Canadian Forest Service Publications
Plant community development following reclamation of oil sands mine sites in the boreal forest: a review. 2018. Dhar, A.; Comeau, P.G.; Karst, J.; Pinno, B.D.; Chang, S.X.; Naeth, A.M.; Vassov, R.; Bampfylde, C. Environmental Reviews 26(3):286-298.
Issued by: Northern Forestry Centre
Catalog ID: 39552
CFS Availability: PDF (request by e-mail)
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Understanding how reclamation practices influence plant community assembly and succession is an important step in developing realistic indicators and targets for reclamation of oil sands mine sites to upland forest ecosystems. We currently have a poor understanding of factors affecting plant community assembly and succession in reclaimed oil sands sites. Through synthesis of research completed over the last 24 years, we identify four key findings: (i) use of surface soil and forest floor material salvaged from mined areas increases plant species cover, richness, and diversity relative to the use of various other cover soil materials (such as clay subsoil); (ii) stockpiling of salvaged surface soils decreases the abundance of native plant propagules and delays early vegetation community development; (iii) differences in plant community composition between reclaimed and adjacent mature forests remain two decades after placing cover soils; however, differences are smaller with use of forest floor–mineral mix than peat–mineral mix; and (iv) plant community assembly is in progress but communities remain different to those found in natural undisturbed conditions. Our review identified critical knowledge gaps for further research to improve understanding of: (i) long-term (60 to 100 years) plant community composition in reclaimed oil sands sites; (ii) how residual forest patches near disturbed oil sands sites act as seed and propagule sources in newly reclaimed sites; (iii) plant community assembly processes in reclamation sites; (iv) the effect of micro-topographic heterogeneity on plant community development; and (v) how soil nutrient availability in different substrates influences plant community development over the long term. Ongoing support for selected existing studies and establishment of new studies focusing on plant community development through long-term monitoring are highly recommended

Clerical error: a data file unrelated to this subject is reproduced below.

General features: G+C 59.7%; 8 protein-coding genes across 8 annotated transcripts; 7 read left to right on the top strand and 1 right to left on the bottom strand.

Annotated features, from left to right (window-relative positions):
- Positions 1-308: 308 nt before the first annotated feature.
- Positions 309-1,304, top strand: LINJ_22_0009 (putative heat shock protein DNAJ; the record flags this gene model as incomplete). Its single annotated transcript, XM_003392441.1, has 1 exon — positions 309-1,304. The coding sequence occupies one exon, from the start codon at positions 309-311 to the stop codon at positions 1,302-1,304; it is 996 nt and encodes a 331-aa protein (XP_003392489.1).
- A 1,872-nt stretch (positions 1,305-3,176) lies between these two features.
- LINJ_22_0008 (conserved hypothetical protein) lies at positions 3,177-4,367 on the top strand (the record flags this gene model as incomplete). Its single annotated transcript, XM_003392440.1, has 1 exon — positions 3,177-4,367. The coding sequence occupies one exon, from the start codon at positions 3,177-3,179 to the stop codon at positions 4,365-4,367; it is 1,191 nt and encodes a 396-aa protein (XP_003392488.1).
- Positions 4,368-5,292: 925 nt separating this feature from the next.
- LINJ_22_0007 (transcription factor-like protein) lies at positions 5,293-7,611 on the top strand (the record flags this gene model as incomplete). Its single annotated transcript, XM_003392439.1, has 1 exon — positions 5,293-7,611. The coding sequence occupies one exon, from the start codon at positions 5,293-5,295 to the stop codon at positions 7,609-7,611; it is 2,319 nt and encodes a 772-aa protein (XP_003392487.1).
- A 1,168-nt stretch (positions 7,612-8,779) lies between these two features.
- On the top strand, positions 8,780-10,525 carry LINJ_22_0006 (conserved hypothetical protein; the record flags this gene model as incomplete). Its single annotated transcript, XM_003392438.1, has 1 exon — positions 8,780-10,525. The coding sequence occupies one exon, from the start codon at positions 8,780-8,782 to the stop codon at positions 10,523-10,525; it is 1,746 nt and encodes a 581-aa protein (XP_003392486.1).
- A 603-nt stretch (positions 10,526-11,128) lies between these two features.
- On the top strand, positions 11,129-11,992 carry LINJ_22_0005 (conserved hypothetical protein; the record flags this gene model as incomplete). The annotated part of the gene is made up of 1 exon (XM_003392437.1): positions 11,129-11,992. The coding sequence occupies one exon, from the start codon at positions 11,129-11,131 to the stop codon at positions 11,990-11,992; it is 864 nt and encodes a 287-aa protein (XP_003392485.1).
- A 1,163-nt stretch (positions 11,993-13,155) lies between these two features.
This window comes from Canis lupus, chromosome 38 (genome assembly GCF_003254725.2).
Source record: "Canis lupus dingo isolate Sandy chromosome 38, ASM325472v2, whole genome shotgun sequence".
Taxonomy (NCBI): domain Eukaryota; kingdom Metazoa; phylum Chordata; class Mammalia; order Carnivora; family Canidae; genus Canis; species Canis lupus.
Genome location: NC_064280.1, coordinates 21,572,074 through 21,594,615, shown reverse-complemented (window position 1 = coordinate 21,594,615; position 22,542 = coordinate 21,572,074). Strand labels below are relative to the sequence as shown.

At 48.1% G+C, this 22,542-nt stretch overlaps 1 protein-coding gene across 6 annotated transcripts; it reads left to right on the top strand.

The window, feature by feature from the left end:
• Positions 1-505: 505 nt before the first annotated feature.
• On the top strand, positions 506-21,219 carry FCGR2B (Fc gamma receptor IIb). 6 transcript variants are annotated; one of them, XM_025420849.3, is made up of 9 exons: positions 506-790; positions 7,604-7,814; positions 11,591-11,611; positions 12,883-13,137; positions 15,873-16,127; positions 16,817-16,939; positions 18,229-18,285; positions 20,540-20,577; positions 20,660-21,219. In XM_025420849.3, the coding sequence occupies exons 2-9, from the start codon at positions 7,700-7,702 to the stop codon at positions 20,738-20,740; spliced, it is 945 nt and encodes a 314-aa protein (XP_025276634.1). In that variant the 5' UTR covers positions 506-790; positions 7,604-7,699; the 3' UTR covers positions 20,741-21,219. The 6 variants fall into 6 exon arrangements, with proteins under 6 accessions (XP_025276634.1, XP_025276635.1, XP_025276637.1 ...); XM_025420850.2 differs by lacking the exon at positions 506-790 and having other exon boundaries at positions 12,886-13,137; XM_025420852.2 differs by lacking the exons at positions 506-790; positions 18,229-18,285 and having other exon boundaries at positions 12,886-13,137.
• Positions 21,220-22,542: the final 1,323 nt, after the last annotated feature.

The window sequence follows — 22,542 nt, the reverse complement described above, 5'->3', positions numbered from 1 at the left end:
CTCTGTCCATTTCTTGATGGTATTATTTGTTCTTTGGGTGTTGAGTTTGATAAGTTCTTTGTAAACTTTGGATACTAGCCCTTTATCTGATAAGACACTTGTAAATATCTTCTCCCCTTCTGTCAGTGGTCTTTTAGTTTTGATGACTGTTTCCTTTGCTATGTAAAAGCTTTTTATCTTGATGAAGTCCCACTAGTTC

Plain Language Summary
Mining affects more than two billion hectares worldwide. After a forested site has been mined, a key goal of restoration is to redevelop the forest ecosystem, including the variety of species present, their relative numbers, and their distribution on the site. We currently have a poor understanding of the factors that affect how communities of plants form on reclaimed oil sands sites and how they change over time. In this study, we synthesized information compiled over the last 24 years on oil sands reclamation in Alberta. We found that surface soil and forest floor material salvaged from the area is an excellent source of seeds and plant material that can be propagated, leading to more rapid development of vegetation cover and a higher diversity of native plant species than if other materials (such as clay subsoil) are spread over the site. If the salvaged material is stockpiled, the viability of seeds and organisms that live in the soil is reduced, delaying the establishment of vegetation on the site. Even if a forest floor–mineral mix is used, differences remain between the plant communities on reclaimed sites and those of adjusted mature forests two decades after reclamation. Our review also identified several critical knowledge gaps for further research.